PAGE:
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When the US engages in free trade, ‘we all win’

  • The Trump administration has announced a series of tariffs in the past weeks, including ones against China.
  • Major retailers and trade associations are imploring the Trump administration to refrain from imposing tariffs that will raise the price of goods for American consumers and trigger international retaliation.
  • The overarching message from industry must be: When the U.S. engages openly in free and fair trade, we all win.
President Donald Trump and Chinese President Xi Jinping (R) arrive prior to a meeting on the sidelines of the G20 Summit in Hamburg, Germany, July 8, 2017.
Saul Loeb | AFP | Getty Images
President Donald Trump and Chinese President Xi Jinping (R) arrive prior to a meeting on the sidelines of the G20 Summit in Hamburg, Germany, July 8, 2017.

Major retailers and trade associations have sounded the alarm on trade. They are imploring the Trump administration to refrain from imposing tariffs that will raise the price of goods for American consumers and trigger international retaliation in the form of tariffs on American goods.

Other members of the U.S. business community could be tempted to jump on the protectionist bandwagon and identify more products that could be subject to tariffs. Instead, they should take this opportunity to communicate the shared, widespread economic benefits of fair and open trade in a way that taps into the same emotional response that has been so effectively evoked on the anti-trade side.

The overarching message from industry must be: When the U.S. engages openly in free and fair trade, we all win. Competition makes the country better, encouraging industry around the world to deliver more value to more people. Trade is not zero sum. It helps to grow the standards of living of people around the globe. We need the inexpensive products from outside the country to raise our standard of living. And, with only 5 percent of the world population, we need open access to markets for our own goods to grow our economy. We cannot have one without the other.

Of course, sometimes trade does hurt some workers in specific industries. And we must advocate policies that help these workers recover, retrain, and redeploy into other jobs. Sometimes trading partners take advantage of the U.S. and violate agreements. So we must enforce agreements and advocate fair trade.

But overall, free trade is beneficial to the U.S. Because of free trade, Americans enjoy higher living standards and a wider variety of more affordable products like clothing and electronics. Imports from low-cost countries deliver products at lower prices to consumers.

Imports actually boost the purchasing power of the average American household by approximately $18,000. These products sell because American consumers choose to buy them, and they are more affordable because they are made in low-cost regions.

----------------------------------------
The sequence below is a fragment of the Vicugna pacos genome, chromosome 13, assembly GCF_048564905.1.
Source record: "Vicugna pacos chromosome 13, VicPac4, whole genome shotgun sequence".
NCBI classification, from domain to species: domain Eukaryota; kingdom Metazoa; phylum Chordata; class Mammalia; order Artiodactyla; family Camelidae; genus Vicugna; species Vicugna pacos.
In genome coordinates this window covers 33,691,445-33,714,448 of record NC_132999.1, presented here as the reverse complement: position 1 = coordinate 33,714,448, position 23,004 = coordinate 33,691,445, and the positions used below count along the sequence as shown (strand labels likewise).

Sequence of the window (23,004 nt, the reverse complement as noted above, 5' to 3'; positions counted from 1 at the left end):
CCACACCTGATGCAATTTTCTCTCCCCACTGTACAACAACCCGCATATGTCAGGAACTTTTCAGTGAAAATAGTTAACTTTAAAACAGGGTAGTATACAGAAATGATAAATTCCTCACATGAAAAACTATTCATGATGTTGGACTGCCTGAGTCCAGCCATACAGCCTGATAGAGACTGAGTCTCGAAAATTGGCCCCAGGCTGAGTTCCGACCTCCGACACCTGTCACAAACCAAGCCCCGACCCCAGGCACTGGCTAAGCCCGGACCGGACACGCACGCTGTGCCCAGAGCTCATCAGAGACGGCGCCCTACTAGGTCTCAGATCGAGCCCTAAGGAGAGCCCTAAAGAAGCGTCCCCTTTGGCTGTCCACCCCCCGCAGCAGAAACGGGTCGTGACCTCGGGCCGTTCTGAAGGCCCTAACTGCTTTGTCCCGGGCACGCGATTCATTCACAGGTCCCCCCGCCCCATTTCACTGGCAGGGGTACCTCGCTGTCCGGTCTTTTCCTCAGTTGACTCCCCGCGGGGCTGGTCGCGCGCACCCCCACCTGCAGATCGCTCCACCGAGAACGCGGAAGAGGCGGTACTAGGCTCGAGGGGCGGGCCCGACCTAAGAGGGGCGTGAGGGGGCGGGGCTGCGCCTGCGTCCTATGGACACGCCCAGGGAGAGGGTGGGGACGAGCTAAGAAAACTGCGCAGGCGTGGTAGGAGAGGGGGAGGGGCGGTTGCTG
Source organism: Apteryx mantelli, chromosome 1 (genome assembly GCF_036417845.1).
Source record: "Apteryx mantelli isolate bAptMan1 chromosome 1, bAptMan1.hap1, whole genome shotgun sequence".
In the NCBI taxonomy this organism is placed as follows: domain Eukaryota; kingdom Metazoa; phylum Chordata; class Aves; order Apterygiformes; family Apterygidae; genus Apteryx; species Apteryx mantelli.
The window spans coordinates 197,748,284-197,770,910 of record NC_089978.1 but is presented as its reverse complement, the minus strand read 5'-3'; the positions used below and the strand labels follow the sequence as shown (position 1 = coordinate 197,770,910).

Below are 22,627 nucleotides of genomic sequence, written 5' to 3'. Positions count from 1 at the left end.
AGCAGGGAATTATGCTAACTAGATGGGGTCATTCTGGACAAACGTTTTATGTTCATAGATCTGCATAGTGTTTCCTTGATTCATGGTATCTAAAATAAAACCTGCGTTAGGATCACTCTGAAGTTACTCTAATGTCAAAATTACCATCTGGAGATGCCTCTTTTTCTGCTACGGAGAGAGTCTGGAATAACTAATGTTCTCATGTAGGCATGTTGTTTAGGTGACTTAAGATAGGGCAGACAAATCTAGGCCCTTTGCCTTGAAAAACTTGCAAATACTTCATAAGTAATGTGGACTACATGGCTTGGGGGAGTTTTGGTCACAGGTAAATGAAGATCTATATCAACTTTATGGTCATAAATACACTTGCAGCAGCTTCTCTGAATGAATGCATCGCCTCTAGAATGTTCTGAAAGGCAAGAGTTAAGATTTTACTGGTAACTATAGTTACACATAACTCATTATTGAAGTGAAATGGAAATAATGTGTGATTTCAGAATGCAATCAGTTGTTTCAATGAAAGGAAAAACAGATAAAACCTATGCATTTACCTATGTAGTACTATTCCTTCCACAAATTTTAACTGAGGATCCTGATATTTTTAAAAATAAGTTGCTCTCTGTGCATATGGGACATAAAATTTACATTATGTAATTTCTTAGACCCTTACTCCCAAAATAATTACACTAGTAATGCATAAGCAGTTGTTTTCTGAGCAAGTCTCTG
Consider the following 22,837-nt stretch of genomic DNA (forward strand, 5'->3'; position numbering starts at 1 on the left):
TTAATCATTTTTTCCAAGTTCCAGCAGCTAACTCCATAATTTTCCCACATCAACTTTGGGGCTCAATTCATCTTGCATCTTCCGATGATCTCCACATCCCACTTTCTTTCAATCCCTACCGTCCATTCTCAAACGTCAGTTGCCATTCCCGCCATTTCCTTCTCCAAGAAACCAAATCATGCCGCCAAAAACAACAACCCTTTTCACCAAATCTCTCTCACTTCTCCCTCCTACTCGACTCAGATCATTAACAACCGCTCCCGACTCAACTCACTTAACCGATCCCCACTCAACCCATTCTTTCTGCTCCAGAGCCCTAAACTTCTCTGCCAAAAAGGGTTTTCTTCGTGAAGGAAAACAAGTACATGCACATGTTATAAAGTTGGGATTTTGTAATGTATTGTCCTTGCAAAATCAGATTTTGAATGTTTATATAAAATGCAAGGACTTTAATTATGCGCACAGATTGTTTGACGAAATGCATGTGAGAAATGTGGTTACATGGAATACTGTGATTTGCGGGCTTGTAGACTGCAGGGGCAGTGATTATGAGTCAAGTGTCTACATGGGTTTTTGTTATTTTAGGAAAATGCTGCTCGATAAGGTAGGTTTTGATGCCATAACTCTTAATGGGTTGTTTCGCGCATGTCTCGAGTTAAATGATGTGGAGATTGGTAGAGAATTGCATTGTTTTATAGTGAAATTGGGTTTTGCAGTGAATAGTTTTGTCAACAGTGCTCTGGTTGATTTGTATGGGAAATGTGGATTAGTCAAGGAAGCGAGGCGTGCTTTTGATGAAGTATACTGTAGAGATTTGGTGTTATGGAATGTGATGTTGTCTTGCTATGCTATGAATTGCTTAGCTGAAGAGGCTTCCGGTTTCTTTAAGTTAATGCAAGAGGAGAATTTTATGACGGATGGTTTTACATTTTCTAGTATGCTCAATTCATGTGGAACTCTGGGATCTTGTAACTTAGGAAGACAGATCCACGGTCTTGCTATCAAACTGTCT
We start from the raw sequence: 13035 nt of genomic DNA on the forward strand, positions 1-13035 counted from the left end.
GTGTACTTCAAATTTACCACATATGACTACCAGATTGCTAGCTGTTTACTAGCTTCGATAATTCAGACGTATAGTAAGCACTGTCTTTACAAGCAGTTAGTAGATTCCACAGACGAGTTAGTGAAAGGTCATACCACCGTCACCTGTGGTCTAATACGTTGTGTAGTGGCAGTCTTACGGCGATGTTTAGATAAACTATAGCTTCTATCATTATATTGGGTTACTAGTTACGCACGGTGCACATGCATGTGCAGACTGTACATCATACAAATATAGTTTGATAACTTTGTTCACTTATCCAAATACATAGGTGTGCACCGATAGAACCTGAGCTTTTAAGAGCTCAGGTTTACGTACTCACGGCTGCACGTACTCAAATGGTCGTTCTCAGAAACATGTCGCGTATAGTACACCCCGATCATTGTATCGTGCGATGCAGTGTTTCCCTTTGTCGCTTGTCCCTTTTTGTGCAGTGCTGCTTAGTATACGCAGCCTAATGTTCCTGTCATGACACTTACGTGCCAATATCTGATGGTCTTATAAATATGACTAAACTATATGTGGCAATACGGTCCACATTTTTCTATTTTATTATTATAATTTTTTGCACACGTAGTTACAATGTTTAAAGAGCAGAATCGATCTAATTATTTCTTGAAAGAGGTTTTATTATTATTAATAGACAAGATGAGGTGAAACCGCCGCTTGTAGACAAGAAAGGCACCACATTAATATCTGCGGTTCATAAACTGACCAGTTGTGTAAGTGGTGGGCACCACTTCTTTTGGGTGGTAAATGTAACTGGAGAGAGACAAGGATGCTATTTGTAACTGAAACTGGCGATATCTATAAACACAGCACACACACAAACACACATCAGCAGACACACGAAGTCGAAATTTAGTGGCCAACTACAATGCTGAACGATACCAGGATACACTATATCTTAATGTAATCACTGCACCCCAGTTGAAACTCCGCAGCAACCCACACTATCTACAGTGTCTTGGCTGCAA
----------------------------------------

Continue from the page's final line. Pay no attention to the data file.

Trade also yields work opportunities and well-paying jobs, all while benefiting American businesses. U.S. trade is part of an inter-connected, global supply chain. Half of what the United States imports is not consumed directly, but rather goes into other U.S.-produced goods.

The importation of these intermediate goods, raw materials, and capital goods lowers costs for manufacturers and other employers. When underlying business costs go down, more cash remains for worker salaries, wages, and benefits. About 41 million American jobs depend on trade. That's about one in four U.S. jobs.

And then there are the many benefits of exporting. U.S. businesses that export their goods also tend to create higher paying jobs. When engaged in competition around the world, those firms necessarily must remain sharp and competitive – increasing their productivity to the benefit of the customers, employees, and business owners.

On U.S. exporting in particular, the numbers back up the jobs argument: U.S. exports to current free trade agreement partners support an estimated 11.5 million American jobs. Moreover, free trade advocates should never miss a chance to point out that trade benefits Main Street. Roughly 98 percent of the 300,000 U.S. companies that export are small and medium-sized businesses.

Don't forget the flip side of open markets—it encourages others to invest here. Foreign investment also puts people back to work. For example, after the shutdown of textile factories devastated workers in South Carolina, BMW came to the state and, working with IBM and Microsoft, invested $2.5 billion in a training center. The BMW factory in the state employs 10,000 workers producing vehicles and buys from 40 suppliers based in South Carolina (of 235 suppliers nation-wide). Mercedes employs 3,600 in its Alabama plant. Honda. Nissan. The examples go on.

Tariffs have terrible consequences for consumers. The time is right for a positive, hopeful message that reminds us all of the tremendous macro-economic benefits of free and fair trade.

Commentary by Steve Odland, the CEO of the Committee for Economic Development and former CEO of Office Depot and AutoZone. Check out CED's trade report here. Follow Steve Odland on Twitter @CEDUpdate and @SteveOdland .

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